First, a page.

Meet the Specialist: Dr Toh Chee Keong


Low-dose thoracic CT screening of chronic and former smokers aged over 50 would help to detect early lung cancers and save lives, according to Singapore lung cancer expert Dr Toh Chee Keong. The leading oncologist says he would like to see a subsidised program for early detection – much like the mammogram screening program for breast cancer.  Dr Toh will be speaking at a ‘Love Lunch’ event being managed by the 365 Cancer Prevention Society on September 10, providing an overview of lung cancers and discussing new treatment options. Here’s some of what he will be discussing.


“Most people know about lung cancer being related to cigarette smoking, but the reality is that there are now a large number of non-smokers now being diagnosed with lung cancer in Singapore. We don’t really know why – it may be passive smoking, a link to environmental pollution, or even another factor we have yet to identify.

Most of the time, lung cancer patients present when their disease is already at a late stage – stage three or four – when the cure rate is much lower. It would be much better if their cancers were detected early, because there is opportunity for cure with surgery before the disease has spread.

One of the difficulties is that lung cancer is usually asymptomatic in its early stages. If there are any symptoms it might be bone pain, back pain, or breathlessness. Some patients develop headaches because of brain metastases when the cancer has already spread, or they may begin coughing blood if their cancer is close to the airways.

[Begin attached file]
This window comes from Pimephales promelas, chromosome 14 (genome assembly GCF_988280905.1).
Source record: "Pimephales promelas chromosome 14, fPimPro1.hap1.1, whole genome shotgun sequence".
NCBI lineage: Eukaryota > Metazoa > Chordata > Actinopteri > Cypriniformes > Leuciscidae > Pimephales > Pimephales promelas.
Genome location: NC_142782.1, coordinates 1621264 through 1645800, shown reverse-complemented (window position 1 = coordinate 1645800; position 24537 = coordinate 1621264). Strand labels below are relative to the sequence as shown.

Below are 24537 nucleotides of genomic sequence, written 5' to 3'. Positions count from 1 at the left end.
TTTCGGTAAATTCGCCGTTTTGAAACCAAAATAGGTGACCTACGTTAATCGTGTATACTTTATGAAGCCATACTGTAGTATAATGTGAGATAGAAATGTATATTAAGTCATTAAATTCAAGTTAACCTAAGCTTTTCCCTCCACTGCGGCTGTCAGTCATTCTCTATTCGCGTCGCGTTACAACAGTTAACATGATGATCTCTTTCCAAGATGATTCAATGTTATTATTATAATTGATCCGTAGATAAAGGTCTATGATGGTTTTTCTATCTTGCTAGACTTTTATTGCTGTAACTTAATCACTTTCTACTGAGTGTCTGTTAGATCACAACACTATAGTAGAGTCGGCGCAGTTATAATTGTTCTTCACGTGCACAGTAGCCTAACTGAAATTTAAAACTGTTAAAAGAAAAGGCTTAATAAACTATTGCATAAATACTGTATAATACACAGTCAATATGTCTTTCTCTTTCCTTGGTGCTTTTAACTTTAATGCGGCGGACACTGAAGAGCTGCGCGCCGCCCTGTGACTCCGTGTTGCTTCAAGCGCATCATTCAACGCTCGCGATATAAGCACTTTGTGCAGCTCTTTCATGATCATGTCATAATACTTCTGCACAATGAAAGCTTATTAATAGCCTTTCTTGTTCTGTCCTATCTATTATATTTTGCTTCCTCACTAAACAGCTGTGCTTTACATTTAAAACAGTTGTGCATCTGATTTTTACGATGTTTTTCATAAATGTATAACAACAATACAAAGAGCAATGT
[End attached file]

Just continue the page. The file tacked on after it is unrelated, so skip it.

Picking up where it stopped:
The earlier lung cancer is diagnosed, the better the outcome.  Several studies have now demonstrated that low-dose thoracic CT screening can detect early lung cancers.

Low dose thoracic CT screening is done yearly. Usually, if the lung cancer is detected in the first few years, we follow up on any lung nodules to determine if they are cancerous. If the nodules don’t grow over two to three years, they are unlikely to be cancer.

There are some downsides to this low-dose thoracic CT screening, so patients should discuss this with their doctors before going down this path.

Sometimes this kind of screening detects other things, which can necessitate further investigation and cause unnecessary anxiety– such as thyroid nodules, or the lung nodules may turn out not to be cancer – a false-positive result.

The good news for patients diagnosed with advanced lung cancer is that we have new treatment options, thanks to technological advances and molecular testing. If we find mutations in a tumour, then patients may be suitable for targeted therapy, which means the treatment is targeted specifically to their type of cancer.

These therapy options have been shown to improve outcomes.  While this kind of treatment is not curative, it may be able to better control a cancer and help patients to live longer. We are learning more all the time and there is always hope.”


*September 2022